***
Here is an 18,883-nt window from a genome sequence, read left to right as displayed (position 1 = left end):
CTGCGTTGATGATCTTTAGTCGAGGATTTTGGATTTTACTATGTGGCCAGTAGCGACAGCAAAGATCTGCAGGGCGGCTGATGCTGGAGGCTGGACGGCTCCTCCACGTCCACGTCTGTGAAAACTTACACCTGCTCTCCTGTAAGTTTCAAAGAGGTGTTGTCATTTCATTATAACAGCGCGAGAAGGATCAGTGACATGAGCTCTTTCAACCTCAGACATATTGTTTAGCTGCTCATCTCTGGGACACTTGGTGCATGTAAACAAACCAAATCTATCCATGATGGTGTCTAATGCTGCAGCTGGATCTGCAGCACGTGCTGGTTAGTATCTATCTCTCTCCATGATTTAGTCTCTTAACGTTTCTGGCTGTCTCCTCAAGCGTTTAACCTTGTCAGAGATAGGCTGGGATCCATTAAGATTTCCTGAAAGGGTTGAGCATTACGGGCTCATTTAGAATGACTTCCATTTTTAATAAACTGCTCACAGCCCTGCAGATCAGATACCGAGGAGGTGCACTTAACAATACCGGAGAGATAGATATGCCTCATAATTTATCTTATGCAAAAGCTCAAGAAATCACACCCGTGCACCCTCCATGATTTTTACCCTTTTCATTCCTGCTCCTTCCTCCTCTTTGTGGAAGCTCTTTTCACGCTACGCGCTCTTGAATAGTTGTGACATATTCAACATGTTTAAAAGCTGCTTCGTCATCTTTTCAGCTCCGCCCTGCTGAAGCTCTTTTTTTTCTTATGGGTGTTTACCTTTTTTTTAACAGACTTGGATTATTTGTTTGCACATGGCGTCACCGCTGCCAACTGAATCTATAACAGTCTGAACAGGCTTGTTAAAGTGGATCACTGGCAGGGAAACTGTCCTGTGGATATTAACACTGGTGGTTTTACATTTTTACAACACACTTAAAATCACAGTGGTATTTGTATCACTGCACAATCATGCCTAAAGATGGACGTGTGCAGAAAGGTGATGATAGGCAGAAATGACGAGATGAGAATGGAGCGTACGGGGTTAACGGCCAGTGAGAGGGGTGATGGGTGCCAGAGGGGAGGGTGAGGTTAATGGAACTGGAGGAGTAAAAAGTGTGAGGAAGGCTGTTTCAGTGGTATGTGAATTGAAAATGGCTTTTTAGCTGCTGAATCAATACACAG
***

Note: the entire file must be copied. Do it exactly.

Here is an 18,883-nt window from a genome sequence, read left to right as displayed (position 1 = left end):
CTGCGTTGATGATCTTTAGTCGAGGATTTTGGATTTTACTATGTGGCCAGTAGCGACAGCAAAGATCTGCAGGGCGGCTGATGCTGGAGGCTGGACGGCTCCTCCACGTCCACGTCTGTGAAAACTTACACCTGCTCTCCTGTAAGTTTCAAAGAGGTGTTGTCATTTCATTATAACAGCGCGAGAAGGATCAGTGACATGAGCTCTTTCAACCTCAGACATATTGTTTAGCTGCTCATCTCTGGGACACTTGGTGCATGTAAACAAACCAAATCTATCCATGATGGTGTCTAATGCTGCAGCTGGATCTGCAGCACGTGCTGGTTAGTATCTATCTCTCTCCATGATTTAGTCTCTTAACGTTTCTGGCTGTCTCCTCAAGCGTTTAACCTTGTCAGAGATAGGCTGGGATCCATTAAGATTTCCTGAAAGGGTTGAGCATTACGGGCTCATTTAGAATGACTTCCATTTTTAATAAACTGCTCACAGCCCTGCAGATCAGATACCGAGGAGGTGCACTTAACAATACCGGAGAGATAGATATGCCTCATAATTTATCTTATGCAAAAGCTCAAGAAATCACACCCGTGCACCCTCCATGATTTTTACCCTTTTCATTCCTGCTCCTTCCTCCTCTTTGTGGAAGCTCTTTTCACGCTACGCGCTCTTGAATAGTTGTGACATATTCAACATGTTTAAAAGCTGCTTCGTCATCTTTTCAGCTCCGCCCTGCTGAAGCTCTTTTTTTTCTTATGGGTGTTTACCTTTTTTTTAACAGACTTGGATTATTTGTTTGCACATGGCGTCACCGCTGCCAACTGAATCTATAACAGTCTGAACAGGCTTGTTAAAGTGGATCACTGGCAGGGAAACTGTCCTGTGGATATTAACACTGGTGGTTTTACATTTTTACAACACACTTAAAATCACAGTGGTATTTGTATCACTGCACAATCATGCCTAAAGATGGACGTGTGCAGAAAGGTGATGATAGGCAGAAATGACGAGATGAGAATGGAGCGTACGGGGTTAACGGCCAGTGAGAGGGGTGATGGGTGCCAGAGGGGAGGGTGAGGTTAATGGAACTGGAGGAGTAAAAAGTGTGAGGAAGGCTGTTTCAGTGGTATGTGAATTGAAAATGGCTTTTTAGCTGCTGAATCAATACACAG